I think all science-fiction is on a spectrum in hardness, with something like Star Wars being not at all hard science-fiction, Star Trek being somewhere in the middle to somewhat hard, and Asimov, Niven and Clarke, et al, being the most hard. But even they had their limitations. Niven's RIngworld, which is an inspiration of mine, has its science faults, and in fact, it's so out there that much of the science plausibility is glossed over and never explained, like how a 'variable sword' works. How do you create a stasis field exactly?

    Every piece of technology in my novel has a scientifically plausible explanation, but whether it would hold up against a physicist or astrophysicist is questionable. And that will always be the case. I wrote an article for the appendices about this. There is a pragmatic limit, because if you describe some advanced scientific principle in the future, you literally lack the ability to explain it in sufficient detail, otherwise you would have invented it in the real world! We are all ultimately guessing or extrapolating as to what might be possible in the future. Science-fiction has so frequently been wrong that its incorrect guesses far exceed the accurate ones.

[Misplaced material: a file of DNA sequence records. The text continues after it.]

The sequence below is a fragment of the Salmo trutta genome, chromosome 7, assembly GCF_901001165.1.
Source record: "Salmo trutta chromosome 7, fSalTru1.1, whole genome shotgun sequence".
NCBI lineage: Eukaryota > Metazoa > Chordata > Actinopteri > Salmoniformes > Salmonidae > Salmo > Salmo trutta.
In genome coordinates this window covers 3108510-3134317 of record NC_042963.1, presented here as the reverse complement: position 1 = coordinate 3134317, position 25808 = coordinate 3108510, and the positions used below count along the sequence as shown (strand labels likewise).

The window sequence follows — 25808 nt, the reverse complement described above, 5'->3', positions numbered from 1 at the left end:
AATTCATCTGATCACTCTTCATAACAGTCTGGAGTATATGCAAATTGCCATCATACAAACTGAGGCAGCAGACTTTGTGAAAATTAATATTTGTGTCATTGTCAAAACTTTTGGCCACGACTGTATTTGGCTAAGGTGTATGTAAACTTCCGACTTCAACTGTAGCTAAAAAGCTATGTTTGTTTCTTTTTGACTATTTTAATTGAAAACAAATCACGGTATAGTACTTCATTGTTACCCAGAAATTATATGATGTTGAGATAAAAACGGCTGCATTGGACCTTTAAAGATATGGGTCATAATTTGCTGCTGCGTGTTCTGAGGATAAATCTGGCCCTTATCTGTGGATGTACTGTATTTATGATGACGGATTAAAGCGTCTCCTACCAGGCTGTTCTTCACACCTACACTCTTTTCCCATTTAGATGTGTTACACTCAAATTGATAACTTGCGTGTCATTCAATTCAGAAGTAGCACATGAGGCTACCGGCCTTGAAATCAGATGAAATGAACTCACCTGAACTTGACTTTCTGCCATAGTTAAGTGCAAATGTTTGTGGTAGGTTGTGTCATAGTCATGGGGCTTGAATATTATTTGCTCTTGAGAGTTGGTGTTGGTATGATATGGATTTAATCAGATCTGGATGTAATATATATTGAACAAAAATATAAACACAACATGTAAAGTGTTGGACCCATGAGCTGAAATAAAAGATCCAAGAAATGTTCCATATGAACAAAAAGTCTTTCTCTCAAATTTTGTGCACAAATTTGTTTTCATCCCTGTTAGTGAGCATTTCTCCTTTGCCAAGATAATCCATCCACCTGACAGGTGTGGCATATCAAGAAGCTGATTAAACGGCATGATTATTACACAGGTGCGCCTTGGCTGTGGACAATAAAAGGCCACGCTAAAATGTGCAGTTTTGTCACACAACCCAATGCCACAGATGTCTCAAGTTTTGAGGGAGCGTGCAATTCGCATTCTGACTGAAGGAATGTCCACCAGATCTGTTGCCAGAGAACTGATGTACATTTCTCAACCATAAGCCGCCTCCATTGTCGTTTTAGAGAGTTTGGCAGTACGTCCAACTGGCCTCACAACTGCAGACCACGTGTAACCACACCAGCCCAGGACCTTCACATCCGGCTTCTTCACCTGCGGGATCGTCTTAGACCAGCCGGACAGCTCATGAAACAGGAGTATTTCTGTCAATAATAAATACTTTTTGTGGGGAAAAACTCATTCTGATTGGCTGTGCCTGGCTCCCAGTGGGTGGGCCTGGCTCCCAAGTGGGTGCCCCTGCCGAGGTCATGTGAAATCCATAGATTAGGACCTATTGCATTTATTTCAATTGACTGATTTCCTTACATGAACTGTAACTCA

One common science-fiction trope for which I have yet to hear a plausible explanation is a force field, one that can stop physical objects. How does energy stop such objects? Very tiny charged particles, yes. But missiles and etc? I created a plausible explanation for stopping energy weapons in my novel, an advanced form of plasma window (it's why the ship is coated in a silvery alloy), and I have a idea for stopping physical objects that I'm working on--it might be something that they are just discovering in the current timeline. But, the standard trope is one that is relatively dissatisfying.

    Of course, things like the masses of planets and how they gravitationally interact with one another is another matter entirely. We can get that right, and I plan to, but even that cannot be carried beyond what we currently know scientifically as a society.